The European: You seem fascinated with that kind of work, music that is raw, unfinished or accidental – and the energy that comes with it. A few years ago, you curated an album called We are the works in progress…
Makino: You know, I have this word for it: “demoitis”. Which means you get so obsessed with your demo that it becomes a sickness. What is bad is that you like everything about this demo, how fucked up it sounds and how distorted it is – and then you go to a fancy studio and you try recapture that fucked-up sound but keep on missing the point. Often you grab something that is in the air and you can’t even repeat it, you can’t even go there again.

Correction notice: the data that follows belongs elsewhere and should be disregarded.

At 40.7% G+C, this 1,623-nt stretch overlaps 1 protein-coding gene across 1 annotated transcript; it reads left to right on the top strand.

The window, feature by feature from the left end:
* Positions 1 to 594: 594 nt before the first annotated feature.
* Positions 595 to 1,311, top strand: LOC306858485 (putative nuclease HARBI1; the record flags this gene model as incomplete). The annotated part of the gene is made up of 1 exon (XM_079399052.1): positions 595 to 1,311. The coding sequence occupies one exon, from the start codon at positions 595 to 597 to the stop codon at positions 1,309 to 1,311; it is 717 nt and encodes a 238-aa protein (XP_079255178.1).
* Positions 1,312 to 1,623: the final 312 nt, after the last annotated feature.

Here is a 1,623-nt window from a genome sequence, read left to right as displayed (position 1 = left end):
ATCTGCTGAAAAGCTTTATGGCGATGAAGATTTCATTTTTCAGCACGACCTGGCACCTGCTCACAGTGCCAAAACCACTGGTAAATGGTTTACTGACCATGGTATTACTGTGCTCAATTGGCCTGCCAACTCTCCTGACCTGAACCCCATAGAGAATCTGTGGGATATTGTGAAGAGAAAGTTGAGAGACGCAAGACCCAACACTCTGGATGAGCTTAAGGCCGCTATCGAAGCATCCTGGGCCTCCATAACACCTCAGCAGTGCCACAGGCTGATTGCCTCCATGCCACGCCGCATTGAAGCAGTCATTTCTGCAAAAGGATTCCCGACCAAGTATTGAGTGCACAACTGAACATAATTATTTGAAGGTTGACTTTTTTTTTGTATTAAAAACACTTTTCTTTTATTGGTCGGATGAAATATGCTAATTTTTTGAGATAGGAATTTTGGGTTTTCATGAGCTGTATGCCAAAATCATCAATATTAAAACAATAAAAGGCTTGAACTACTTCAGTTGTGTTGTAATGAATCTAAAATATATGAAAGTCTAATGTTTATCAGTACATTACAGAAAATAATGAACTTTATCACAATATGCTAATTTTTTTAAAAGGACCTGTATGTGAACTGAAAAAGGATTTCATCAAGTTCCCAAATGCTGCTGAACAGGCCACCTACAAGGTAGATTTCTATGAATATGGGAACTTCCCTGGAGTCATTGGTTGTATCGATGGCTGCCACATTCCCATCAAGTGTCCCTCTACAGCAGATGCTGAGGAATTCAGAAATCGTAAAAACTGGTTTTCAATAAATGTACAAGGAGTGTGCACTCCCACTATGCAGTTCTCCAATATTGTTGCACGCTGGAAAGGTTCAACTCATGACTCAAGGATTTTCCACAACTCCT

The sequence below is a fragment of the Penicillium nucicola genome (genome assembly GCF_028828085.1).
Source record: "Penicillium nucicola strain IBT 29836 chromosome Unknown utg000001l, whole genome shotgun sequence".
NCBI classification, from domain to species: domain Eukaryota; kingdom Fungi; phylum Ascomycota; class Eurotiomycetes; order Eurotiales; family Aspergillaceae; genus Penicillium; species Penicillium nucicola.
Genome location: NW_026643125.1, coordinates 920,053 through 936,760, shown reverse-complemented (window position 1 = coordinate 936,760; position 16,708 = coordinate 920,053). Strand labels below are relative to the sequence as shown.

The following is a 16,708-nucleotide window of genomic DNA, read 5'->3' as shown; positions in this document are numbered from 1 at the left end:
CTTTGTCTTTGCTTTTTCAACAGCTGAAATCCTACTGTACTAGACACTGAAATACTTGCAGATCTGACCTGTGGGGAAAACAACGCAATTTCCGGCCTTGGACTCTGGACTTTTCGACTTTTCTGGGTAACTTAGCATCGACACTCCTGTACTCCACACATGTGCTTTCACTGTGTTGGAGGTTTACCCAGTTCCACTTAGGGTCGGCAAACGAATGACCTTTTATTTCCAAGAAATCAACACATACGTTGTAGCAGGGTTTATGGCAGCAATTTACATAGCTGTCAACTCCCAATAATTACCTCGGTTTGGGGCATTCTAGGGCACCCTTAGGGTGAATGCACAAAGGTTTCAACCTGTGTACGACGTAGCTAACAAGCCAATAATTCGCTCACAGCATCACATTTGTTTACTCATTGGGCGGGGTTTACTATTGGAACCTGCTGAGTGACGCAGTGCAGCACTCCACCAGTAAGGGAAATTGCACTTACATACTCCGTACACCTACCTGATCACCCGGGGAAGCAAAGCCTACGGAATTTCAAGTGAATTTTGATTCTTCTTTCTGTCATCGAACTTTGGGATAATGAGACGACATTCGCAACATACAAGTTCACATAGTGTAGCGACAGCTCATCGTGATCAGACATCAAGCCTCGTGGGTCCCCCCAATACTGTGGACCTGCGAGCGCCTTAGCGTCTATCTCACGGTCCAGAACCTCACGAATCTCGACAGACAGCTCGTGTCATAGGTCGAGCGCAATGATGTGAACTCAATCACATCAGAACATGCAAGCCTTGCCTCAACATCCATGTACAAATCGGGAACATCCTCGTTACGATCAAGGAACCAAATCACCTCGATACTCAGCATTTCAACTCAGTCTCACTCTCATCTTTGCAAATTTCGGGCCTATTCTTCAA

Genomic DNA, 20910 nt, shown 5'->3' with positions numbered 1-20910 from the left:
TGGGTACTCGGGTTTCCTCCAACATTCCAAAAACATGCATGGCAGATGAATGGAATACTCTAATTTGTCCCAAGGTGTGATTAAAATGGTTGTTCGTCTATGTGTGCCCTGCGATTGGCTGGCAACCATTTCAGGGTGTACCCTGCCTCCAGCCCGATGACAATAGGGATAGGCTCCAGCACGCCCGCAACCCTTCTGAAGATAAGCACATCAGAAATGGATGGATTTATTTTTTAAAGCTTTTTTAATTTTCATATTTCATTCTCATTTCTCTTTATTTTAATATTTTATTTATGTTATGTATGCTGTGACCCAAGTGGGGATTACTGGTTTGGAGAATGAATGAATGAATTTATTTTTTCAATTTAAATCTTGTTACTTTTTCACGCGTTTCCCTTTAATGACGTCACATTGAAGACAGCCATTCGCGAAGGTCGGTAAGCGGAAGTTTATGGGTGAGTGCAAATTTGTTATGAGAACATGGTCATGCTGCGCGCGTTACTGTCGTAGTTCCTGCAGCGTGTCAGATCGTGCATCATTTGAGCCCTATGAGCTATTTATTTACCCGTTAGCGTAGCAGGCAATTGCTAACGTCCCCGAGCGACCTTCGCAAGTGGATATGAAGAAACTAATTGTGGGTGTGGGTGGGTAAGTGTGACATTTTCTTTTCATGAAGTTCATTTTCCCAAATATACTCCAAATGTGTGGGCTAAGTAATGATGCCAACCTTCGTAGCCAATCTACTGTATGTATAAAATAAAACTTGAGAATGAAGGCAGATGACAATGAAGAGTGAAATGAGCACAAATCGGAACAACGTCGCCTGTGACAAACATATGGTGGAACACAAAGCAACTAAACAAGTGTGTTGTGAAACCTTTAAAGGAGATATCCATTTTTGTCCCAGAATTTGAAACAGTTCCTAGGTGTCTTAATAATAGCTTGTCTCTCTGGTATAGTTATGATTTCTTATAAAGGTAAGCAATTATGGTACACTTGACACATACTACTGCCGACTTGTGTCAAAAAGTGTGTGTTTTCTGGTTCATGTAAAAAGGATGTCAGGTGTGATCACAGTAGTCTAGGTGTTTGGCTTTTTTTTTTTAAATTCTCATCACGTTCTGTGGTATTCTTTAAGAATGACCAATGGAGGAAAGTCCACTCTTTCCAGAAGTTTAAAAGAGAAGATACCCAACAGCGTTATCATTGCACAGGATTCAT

The European: …which is a notion that goes completely counter to what we think of as music nowadays: A recording that can be played back time and time again, for eternity.
Makino: Yes, it’s true. It is not supposed to be like that. The best record is the one that manages to capture that one-time thing, a sound that happens only once and never again. At that moment, it is not even yours anymore, it is just a phenomenon, something that can’t be repeated. But if you manage to capture that, you can play it back over and over again.
The European: But how?
Makino: Some people might disagree, but I think most of us artists try to preserve that. Maybe too much even: Too much intensity and too much will to actually be good.